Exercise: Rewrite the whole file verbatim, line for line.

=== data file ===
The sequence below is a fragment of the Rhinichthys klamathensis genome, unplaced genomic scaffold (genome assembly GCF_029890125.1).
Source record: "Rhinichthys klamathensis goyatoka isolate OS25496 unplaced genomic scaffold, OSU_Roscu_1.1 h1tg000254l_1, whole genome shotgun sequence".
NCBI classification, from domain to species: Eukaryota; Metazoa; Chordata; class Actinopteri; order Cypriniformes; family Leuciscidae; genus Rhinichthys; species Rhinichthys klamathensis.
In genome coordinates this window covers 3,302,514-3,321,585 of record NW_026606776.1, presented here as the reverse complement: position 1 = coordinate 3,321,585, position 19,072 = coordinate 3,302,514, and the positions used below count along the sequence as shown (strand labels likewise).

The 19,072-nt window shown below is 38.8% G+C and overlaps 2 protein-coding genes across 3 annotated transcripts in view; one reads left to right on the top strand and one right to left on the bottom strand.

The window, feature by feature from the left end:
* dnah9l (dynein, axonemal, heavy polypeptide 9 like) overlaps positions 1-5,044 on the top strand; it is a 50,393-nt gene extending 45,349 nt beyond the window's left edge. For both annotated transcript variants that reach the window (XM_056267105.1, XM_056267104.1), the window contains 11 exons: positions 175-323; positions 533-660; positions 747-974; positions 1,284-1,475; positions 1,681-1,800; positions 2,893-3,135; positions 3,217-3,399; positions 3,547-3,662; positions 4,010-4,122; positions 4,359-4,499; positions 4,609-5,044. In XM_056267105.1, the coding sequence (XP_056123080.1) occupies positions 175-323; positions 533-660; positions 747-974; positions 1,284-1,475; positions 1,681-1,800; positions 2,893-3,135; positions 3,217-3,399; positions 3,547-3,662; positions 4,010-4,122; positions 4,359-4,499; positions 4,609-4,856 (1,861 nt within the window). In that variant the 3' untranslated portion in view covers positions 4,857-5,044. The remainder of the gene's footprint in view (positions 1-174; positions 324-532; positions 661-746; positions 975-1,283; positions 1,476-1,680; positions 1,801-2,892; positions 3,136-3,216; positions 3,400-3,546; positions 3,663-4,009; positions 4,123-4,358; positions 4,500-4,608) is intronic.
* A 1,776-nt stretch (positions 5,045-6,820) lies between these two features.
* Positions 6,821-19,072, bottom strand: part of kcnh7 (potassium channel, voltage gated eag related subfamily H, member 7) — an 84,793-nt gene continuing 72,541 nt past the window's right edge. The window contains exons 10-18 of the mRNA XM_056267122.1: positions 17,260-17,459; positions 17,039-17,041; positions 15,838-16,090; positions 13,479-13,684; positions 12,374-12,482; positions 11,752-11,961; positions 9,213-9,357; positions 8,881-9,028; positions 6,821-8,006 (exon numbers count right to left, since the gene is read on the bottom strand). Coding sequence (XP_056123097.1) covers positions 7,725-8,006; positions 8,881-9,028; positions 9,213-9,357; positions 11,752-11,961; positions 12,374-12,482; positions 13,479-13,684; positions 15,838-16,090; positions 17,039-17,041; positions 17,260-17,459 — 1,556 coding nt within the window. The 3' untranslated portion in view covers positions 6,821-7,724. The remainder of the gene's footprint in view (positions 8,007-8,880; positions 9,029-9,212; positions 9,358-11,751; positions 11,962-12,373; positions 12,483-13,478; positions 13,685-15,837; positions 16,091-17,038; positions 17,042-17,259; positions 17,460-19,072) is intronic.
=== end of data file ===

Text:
The sequence below is a fragment of the Rhinichthys klamathensis genome, unplaced genomic scaffold (genome assembly GCF_029890125.1).
Source record: "Rhinichthys klamathensis goyatoka isolate OS25496 unplaced genomic scaffold, OSU_Roscu_1.1 h1tg000254l_1, whole genome shotgun sequence".
NCBI classification, from domain to species: Eukaryota; Metazoa; Chordata; class Actinopteri; order Cypriniformes; family Leuciscidae; genus Rhinichthys; species Rhinichthys klamathensis.
In genome coordinates this window covers 3,302,514-3,321,585 of record NW_026606776.1, presented here as the reverse complement: position 1 = coordinate 3,321,585, position 19,072 = coordinate 3,302,514, and the positions used below count along the sequence as shown (strand labels likewise).

The 19,072-nt window shown below is 38.8% G+C and overlaps 2 protein-coding genes across 3 annotated transcripts in view; one reads left to right on the top strand and one right to left on the bottom strand.

The window, feature by feature from the left end:
* dnah9l (dynein, axonemal, heavy polypeptide 9 like) overlaps positions 1-5,044 on the top strand; it is a 50,393-nt gene extending 45,349 nt beyond the window's left edge. For both annotated transcript variants that reach the window (XM_056267105.1, XM_056267104.1), the window contains 11 exons: positions 175-323; positions 533-660; positions 747-974; positions 1,284-1,475; positions 1,681-1,800; positions 2,893-3,135; positions 3,217-3,399; positions 3,547-3,662; positions 4,010-4,122; positions 4,359-4,499; positions 4,609-5,044. In XM_056267105.1, the coding sequence (XP_056123080.1) occupies positions 175-323; positions 533-660; positions 747-974; positions 1,284-1,475; positions 1,681-1,800; positions 2,893-3,135; positions 3,217-3,399; positions 3,547-3,662; positions 4,010-4,122; positions 4,359-4,499; positions 4,609-4,856 (1,861 nt within the window). In that variant the 3' untranslated portion in view covers positions 4,857-5,044. The remainder of the gene's footprint in view (positions 1-174; positions 324-532; positions 661-746; positions 975-1,283; positions 1,476-1,680; positions 1,801-2,892; positions 3,136-3,216; positions 3,400-3,546; positions 3,663-4,009; positions 4,123-4,358; positions 4,500-4,608) is intronic.
* A 1,776-nt stretch (positions 5,045-6,820) lies between these two features.
* Positions 6,821-19,072, bottom strand: part of kcnh7 (potassium channel, voltage gated eag related subfamily H, member 7) — an 84,793-nt gene continuing 72,541 nt past the window's right edge. The window contains exons 10-18 of the mRNA XM_056267122.1: positions 17,260-17,459; positions 17,039-17,041; positions 15,838-16,090; positions 13,479-13,684; positions 12,374-12,482; positions 11,752-11,961; positions 9,213-9,357; positions 8,881-9,028; positions 6,821-8,006 (exon numbers count right to left, since the gene is read on the bottom strand). Coding sequence (XP_056123097.1) covers positions 7,725-8,006; positions 8,881-9,028; positions 9,213-9,357; positions 11,752-11,961; positions 12,374-12,482; positions 13,479-13,684; positions 15,838-16,090; positions 17,039-17,041; positions 17,260-17,459 — 1,556 coding nt within the window. The 3' untranslated portion in view covers positions 6,821-7,724. The remainder of the gene's footprint in view (positions 8,007-8,880; positions 9,029-9,212; positions 9,358-11,751; positions 11,962-12,373; positions 12,483-13,478; positions 13,685-15,837; positions 16,091-17,038; positions 17,042-17,259; positions 17,460-19,072) is intronic.